# Can we restore a state of a whole system from its subsystem?

I am thinking about the deletion error correcting codes for quantum information.

In classical information theory, there exist some deletion error correcting codes. An easy example is the following situation:

1. Alice prepares a set $$\{ 00,11 \}$$ and sends an element of the set to Bob. Here Bob knows the set.
2. One deletion error occurs at the message so $$00$$ becomes $$0$$ and $$11$$ becomes $$1$$.
3. Then Bob receives the message which is $$0$$ or $$1$$.
4. Bob can correctly get the message Alice sent because he can restore $$0$$ to $$00$$ and $$1$$ to $$11$$.

If Alice prepared a set $$\{ 01,11 \}$$, Bob could not correctly get the messsage when he received $$1$$. That is why the set $$\{ 00,11 \}$$ is called a deletion error correcting code.

I would like to construct the quantum version of deletion error correcting codes by replacing the deletion error in the classical theory to the partial trace in the quantum information theory. The situation I expect is as follows:

1. Alice prepares a quantum state $$\left | \psi \right >\in \mathbb{C}^{2 \otimes n}$$. This state is represented as a density matrix $$\rho=\left | \psi \right >\left < \psi \right |$$.
2. One deletion error occurs at $$\rho$$ so that the state becomes $$\rho'=Tr_i(\rho)$$.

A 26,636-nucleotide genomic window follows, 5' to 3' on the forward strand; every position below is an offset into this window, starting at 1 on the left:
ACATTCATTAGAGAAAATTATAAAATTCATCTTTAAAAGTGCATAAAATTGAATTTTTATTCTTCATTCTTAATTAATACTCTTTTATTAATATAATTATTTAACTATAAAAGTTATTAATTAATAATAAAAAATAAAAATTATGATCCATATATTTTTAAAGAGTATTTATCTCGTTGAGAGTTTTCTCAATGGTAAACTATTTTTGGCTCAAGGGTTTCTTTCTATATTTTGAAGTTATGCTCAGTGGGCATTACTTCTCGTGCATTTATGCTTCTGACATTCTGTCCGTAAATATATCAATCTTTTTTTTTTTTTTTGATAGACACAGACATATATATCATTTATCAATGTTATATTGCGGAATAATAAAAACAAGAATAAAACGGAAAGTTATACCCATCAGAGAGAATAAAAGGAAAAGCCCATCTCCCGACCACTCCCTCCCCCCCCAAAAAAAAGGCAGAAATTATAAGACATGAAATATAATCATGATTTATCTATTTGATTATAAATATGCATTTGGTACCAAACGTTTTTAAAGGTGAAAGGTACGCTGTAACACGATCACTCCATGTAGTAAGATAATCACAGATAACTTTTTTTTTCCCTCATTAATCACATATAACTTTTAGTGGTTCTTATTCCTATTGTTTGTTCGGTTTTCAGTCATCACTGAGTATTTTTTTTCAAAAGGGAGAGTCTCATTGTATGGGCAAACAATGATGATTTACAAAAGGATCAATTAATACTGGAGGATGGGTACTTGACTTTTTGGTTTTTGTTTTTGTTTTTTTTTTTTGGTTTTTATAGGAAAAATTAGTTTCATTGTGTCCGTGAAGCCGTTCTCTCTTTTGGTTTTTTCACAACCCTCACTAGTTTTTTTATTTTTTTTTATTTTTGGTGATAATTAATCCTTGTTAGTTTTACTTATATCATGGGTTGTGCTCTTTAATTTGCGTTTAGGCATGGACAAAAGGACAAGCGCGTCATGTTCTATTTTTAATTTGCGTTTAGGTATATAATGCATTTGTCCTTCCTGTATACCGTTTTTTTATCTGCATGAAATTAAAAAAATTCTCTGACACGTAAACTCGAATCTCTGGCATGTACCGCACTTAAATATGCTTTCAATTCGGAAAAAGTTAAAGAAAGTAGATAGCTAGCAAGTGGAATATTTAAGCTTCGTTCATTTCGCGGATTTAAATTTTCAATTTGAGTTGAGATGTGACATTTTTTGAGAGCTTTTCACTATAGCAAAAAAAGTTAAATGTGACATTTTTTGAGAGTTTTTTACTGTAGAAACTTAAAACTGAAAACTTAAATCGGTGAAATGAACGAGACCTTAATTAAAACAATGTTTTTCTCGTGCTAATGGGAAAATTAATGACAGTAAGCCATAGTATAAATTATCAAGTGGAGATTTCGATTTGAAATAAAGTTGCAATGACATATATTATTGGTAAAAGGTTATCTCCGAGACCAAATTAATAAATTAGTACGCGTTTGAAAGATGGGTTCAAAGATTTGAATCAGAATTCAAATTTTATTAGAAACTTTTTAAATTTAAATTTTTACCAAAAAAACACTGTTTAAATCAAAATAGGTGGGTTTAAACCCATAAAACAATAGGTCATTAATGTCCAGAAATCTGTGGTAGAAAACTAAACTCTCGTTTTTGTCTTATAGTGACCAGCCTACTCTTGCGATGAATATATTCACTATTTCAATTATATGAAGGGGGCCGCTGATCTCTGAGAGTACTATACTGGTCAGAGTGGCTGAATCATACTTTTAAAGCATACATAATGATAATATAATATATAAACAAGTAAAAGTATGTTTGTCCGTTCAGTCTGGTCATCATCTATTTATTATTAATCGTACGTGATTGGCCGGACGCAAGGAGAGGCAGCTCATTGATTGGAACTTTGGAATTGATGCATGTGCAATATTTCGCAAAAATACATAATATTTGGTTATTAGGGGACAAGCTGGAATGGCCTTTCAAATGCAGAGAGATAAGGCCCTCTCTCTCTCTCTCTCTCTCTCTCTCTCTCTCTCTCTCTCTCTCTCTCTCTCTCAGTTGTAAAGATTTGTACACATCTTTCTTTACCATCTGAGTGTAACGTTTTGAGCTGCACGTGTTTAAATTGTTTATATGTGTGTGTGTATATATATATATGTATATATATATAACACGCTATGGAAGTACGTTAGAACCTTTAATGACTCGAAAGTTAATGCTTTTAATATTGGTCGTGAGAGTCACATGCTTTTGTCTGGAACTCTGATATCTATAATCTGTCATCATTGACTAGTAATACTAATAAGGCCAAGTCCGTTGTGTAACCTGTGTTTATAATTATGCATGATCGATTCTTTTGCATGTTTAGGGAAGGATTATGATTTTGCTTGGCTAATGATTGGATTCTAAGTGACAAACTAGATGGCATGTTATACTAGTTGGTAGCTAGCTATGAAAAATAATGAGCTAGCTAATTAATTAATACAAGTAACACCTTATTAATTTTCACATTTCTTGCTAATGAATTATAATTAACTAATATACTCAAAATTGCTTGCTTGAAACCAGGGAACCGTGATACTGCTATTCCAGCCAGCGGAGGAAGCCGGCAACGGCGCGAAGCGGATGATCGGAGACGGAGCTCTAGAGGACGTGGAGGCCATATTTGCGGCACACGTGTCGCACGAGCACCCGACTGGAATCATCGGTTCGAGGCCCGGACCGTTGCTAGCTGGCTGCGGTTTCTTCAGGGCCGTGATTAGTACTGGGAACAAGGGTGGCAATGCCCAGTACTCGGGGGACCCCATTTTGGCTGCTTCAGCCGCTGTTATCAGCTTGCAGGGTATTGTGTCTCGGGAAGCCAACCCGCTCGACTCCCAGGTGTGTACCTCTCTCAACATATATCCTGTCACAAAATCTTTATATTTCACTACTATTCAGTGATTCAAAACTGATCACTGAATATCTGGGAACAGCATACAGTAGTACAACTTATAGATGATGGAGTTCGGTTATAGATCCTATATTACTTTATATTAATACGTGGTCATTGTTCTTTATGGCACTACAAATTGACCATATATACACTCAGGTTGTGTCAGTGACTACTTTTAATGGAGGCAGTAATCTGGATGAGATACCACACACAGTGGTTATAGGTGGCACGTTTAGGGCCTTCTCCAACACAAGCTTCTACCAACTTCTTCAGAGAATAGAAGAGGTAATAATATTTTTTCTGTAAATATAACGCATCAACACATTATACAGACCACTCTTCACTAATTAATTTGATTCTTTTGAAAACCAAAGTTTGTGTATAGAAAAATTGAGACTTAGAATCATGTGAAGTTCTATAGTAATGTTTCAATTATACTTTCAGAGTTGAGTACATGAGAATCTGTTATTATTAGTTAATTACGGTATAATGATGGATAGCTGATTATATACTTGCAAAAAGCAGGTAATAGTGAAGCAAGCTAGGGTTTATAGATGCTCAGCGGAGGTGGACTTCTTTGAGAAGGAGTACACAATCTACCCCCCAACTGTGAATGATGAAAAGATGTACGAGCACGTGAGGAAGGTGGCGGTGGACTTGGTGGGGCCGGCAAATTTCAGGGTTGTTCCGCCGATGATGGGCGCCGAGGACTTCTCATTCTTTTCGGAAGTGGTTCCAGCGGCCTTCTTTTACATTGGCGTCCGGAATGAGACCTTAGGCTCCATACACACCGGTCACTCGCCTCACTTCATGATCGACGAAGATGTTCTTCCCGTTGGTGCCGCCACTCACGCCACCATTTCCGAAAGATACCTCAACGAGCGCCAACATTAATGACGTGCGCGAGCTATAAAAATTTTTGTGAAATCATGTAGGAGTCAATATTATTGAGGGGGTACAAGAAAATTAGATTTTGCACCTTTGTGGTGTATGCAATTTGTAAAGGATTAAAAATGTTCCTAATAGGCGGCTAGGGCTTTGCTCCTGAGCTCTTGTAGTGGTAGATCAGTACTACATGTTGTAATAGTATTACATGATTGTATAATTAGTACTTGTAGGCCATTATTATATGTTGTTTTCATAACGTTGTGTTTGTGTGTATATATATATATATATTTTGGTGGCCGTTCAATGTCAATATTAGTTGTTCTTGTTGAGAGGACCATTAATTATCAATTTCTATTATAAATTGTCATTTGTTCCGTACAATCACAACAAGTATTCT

3. Then Bob can perform some unitary operations and some measurements to obtain $$\rho$$. I wonder this is possible or not.

If Alice prepares a separable state such as $$\left | \psi \right >=\left | 0\right >\otimes \left | 0\right >\in \mathbb{C}^{2 \otimes 2}$$, it can obviously be restored by preparing $$\left | 0\right >$$. This is not interesting. So I would like to construct some non-trivial solutions, which means Alice prepares an entangled state. I tried to find a specific example, but I could not find it at all.

Would someone give me an example to satisfy the situation above? Perhaps, such states do not exist. If so, I would like to know the reason.

• It is a well known result that a quantum error correction code (QECC) which can correct for $n$ errors can also correct for $2n$ erasure errors. -- But a key point is that you have to be able to encode any 1-qubit state, so your "separable state" example above does not make sense. – Norbert Schuch Jun 23 at 7:54
• Is this of any help: arxiv.org/abs/quant-ph/9610042 – Norbert Schuch Jun 23 at 7:56
• I appreciate your answer, but the deletion error is completely different from the erasure error. In the classical coding theory, an erasure error is like $012$ to $0 \epsilon 2$ where $\epsilon$ is the erasure symbol. However, a deletion error is like $012$ to $02$. – Jack Jun 23 at 8:14
• Well, basically this still can be expressed in terms of the standard Quantum Error Correction Conditions $\langle i|E_a^\dagger E_b|j\rangle=\delta_{ij}c_{ab}$, and one can look for solution. Would be surprised if no one has looked into that. – Norbert Schuch Jun 24 at 10:23

An example for a quantum erasure code is given in Grassl, Beth, Pellizzari: Codes for the Quantum Erasure Channel. They show that $$4$$ qubits are necessary for this task, and devise a $$4$$-qubit code which can correct for erasure of one qubit. This should be contrasted with quantum error correction codes for general errors, for which at least 5 qubits are needed. Remarkably, they show that $$4$$ qubits are also sufficient to protect $$2$$ logical qubits against erasure of $$1$$ qubit.